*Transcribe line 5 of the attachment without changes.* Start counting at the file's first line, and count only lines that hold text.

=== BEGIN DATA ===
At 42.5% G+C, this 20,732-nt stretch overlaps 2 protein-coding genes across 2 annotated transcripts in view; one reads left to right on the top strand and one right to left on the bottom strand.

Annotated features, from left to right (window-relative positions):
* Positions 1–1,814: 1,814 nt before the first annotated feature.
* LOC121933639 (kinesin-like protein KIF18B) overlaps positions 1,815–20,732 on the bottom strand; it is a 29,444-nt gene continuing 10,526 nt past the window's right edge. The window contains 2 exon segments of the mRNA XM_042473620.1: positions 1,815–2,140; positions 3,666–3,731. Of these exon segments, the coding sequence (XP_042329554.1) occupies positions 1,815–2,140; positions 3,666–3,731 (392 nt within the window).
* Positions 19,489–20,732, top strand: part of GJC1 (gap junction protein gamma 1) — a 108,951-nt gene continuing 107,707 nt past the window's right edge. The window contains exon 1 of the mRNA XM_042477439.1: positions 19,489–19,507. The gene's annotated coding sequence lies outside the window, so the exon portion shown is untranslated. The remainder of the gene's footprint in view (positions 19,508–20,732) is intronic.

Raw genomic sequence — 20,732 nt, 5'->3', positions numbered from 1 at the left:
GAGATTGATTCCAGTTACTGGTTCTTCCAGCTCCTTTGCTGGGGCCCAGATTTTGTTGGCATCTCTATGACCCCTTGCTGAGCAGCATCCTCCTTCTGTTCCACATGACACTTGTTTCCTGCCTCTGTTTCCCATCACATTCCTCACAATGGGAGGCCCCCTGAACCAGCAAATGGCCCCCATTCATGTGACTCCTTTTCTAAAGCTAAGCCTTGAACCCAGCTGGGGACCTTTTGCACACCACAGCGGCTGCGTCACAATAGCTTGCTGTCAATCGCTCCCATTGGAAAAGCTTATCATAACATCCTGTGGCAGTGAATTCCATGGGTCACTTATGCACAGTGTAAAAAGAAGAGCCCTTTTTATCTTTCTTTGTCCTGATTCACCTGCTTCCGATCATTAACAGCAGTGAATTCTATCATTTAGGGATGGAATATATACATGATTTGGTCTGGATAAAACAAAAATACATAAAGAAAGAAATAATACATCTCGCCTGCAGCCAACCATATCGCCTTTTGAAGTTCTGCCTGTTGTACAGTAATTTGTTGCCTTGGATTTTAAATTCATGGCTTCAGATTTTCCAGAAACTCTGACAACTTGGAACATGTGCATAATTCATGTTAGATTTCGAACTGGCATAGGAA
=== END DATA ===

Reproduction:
* Positions 19,489–20,732, top strand: part of GJC1 (gap junction protein gamma 1) — a 108,951-nt gene continuing 107,707 nt past the window's right edge. The window contains exon 1 of the mRNA XM_042477439.1: positions 19,489–19,507. The gene's annotated coding sequence lies outside the window, so the exon portion shown is untranslated. The remainder of the gene's footprint in view (positions 19,508–20,732) is intronic.